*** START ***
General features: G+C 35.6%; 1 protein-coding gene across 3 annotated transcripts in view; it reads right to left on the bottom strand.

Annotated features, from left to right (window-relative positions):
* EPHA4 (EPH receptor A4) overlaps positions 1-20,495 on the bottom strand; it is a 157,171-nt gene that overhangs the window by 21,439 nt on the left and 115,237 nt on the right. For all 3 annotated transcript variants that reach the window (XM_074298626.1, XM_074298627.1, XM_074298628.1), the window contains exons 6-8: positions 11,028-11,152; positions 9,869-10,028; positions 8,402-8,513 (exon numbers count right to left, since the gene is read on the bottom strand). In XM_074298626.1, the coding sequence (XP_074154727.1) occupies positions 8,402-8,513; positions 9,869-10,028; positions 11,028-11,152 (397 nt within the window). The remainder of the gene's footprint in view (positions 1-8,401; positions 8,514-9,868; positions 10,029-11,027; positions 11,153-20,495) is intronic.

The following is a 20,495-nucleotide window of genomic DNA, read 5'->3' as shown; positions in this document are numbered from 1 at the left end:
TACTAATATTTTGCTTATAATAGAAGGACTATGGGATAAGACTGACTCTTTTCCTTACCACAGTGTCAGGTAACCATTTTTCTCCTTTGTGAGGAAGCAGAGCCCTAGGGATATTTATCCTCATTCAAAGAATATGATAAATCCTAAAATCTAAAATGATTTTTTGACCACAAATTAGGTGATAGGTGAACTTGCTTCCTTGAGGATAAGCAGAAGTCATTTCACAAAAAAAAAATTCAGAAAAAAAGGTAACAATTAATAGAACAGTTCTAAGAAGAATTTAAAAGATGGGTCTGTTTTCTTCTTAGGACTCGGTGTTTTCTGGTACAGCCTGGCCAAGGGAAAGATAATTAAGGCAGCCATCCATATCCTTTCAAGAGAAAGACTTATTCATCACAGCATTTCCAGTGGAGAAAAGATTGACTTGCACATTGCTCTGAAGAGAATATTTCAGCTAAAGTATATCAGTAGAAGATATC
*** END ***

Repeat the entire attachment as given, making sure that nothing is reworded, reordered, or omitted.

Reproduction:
General features: G+C 35.6%; 1 protein-coding gene across 3 annotated transcripts in view; it reads right to left on the bottom strand.

Annotated features, from left to right (window-relative positions):
* EPHA4 (EPH receptor A4) overlaps positions 1-20,495 on the bottom strand; it is a 157,171-nt gene that overhangs the window by 21,439 nt on the left and 115,237 nt on the right. For all 3 annotated transcript variants that reach the window (XM_074298626.1, XM_074298627.1, XM_074298628.1), the window contains exons 6-8: positions 11,028-11,152; positions 9,869-10,028; positions 8,402-8,513 (exon numbers count right to left, since the gene is read on the bottom strand). In XM_074298626.1, the coding sequence (XP_074154727.1) occupies positions 8,402-8,513; positions 9,869-10,028; positions 11,028-11,152 (397 nt within the window). The remainder of the gene's footprint in view (positions 1-8,401; positions 8,514-9,868; positions 10,029-11,027; positions 11,153-20,495) is intronic.

The following is a 20,495-nucleotide window of genomic DNA, read 5'->3' as shown; positions in this document are numbered from 1 at the left end:
TACTAATATTTTGCTTATAATAGAAGGACTATGGGATAAGACTGACTCTTTTCCTTACCACAGTGTCAGGTAACCATTTTTCTCCTTTGTGAGGAAGCAGAGCCCTAGGGATATTTATCCTCATTCAAAGAATATGATAAATCCTAAAATCTAAAATGATTTTTTGACCACAAATTAGGTGATAGGTGAACTTGCTTCCTTGAGGATAAGCAGAAGTCATTTCACAAAAAAAAAATTCAGAAAAAAAGGTAACAATTAATAGAACAGTTCTAAGAAGAATTTAAAAGATGGGTCTGTTTTCTTCTTAGGACTCGGTGTTTTCTGGTACAGCCTGGCCAAGGGAAAGATAATTAAGGCAGCCATCCATATCCTTTCAAGAGAAAGACTTATTCATCACAGCATTTCCAGTGGAGAAAAGATTGACTTGCACATTGCTCTGAAGAGAATATTTCAGCTAAAGTATATCAGTAGAAGATATC